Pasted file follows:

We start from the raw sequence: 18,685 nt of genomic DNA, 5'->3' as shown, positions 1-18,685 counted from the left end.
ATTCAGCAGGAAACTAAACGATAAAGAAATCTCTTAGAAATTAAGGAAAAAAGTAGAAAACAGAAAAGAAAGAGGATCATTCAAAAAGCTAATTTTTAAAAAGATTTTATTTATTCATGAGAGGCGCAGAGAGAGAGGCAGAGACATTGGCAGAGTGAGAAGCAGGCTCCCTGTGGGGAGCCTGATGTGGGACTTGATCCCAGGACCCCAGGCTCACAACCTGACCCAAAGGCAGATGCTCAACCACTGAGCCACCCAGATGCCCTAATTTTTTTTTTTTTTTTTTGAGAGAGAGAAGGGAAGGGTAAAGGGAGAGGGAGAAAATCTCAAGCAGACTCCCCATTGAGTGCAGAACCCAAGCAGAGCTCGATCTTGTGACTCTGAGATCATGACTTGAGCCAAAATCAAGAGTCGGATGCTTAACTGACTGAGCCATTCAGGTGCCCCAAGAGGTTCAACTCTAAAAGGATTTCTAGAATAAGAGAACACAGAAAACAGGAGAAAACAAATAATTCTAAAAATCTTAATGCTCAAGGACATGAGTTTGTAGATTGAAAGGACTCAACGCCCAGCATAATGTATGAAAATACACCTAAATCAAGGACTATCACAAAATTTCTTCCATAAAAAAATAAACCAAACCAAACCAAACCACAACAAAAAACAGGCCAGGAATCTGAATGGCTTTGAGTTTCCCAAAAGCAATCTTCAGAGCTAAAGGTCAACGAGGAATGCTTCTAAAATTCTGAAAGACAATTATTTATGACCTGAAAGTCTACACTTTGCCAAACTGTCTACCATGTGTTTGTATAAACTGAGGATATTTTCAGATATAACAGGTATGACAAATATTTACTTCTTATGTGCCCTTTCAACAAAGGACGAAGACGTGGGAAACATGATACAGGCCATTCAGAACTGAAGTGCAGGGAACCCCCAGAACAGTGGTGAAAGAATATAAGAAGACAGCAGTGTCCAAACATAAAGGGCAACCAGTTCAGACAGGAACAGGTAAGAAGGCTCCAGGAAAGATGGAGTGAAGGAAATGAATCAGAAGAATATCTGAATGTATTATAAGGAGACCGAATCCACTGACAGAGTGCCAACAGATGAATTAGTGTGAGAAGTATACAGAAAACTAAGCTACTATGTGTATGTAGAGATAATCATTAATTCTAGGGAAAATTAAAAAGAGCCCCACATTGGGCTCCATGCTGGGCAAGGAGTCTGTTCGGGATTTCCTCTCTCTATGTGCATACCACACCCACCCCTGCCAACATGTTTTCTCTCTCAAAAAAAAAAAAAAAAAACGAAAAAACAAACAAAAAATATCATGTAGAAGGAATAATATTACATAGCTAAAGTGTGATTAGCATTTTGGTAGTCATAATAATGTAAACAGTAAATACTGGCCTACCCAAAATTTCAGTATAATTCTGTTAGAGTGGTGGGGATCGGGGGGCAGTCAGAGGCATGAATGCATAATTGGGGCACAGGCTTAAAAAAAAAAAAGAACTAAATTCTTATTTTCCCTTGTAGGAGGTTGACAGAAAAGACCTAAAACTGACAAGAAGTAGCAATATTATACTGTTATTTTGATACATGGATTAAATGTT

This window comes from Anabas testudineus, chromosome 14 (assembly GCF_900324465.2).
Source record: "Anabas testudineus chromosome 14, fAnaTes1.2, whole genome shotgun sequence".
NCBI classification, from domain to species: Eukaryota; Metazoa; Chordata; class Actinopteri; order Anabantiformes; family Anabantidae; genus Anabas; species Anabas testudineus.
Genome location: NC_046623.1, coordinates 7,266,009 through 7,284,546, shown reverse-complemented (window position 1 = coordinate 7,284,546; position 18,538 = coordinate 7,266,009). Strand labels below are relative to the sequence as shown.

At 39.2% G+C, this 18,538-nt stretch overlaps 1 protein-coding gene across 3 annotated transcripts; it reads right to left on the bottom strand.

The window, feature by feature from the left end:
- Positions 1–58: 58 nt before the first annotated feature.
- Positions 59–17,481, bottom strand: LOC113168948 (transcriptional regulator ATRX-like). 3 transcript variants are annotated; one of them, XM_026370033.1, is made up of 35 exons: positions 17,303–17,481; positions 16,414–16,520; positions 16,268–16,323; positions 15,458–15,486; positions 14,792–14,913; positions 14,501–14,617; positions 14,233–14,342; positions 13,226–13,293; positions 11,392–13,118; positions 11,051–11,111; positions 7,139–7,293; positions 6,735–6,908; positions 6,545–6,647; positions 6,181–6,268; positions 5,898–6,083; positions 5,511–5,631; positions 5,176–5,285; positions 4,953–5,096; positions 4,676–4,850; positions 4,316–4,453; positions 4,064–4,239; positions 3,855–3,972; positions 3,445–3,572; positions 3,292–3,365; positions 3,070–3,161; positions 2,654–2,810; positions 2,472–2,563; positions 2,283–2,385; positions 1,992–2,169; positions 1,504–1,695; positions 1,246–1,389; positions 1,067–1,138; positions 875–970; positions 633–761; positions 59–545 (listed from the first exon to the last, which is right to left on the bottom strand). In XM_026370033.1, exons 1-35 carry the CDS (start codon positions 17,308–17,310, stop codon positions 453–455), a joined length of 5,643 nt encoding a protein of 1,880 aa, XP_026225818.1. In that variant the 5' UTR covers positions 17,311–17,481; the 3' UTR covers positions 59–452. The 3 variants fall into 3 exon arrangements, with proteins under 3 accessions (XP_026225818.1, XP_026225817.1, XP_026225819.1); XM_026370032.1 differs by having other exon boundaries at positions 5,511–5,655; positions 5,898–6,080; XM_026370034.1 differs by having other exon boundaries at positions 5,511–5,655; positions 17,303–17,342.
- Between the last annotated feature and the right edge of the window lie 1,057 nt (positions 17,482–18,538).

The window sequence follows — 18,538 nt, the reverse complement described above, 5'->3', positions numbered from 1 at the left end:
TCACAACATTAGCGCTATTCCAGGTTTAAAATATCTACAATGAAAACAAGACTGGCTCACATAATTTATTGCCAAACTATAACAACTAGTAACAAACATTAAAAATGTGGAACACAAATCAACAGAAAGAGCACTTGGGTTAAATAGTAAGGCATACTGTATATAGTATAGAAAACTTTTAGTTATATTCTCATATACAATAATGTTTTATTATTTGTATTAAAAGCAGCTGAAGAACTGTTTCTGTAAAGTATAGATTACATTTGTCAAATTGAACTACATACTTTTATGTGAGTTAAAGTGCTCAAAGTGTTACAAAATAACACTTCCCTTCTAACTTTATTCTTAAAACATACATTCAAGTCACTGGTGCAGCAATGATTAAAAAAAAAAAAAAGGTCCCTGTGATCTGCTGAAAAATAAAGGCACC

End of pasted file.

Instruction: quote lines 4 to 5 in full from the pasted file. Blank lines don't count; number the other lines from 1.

Source record: "Anabas testudineus chromosome 14, fAnaTes1.2, whole genome shotgun sequence".
NCBI classification, from domain to species: Eukaryota; Metazoa; Chordata; class Actinopteri; order Anabantiformes; family Anabantidae; genus Anabas; species Anabas testudineus.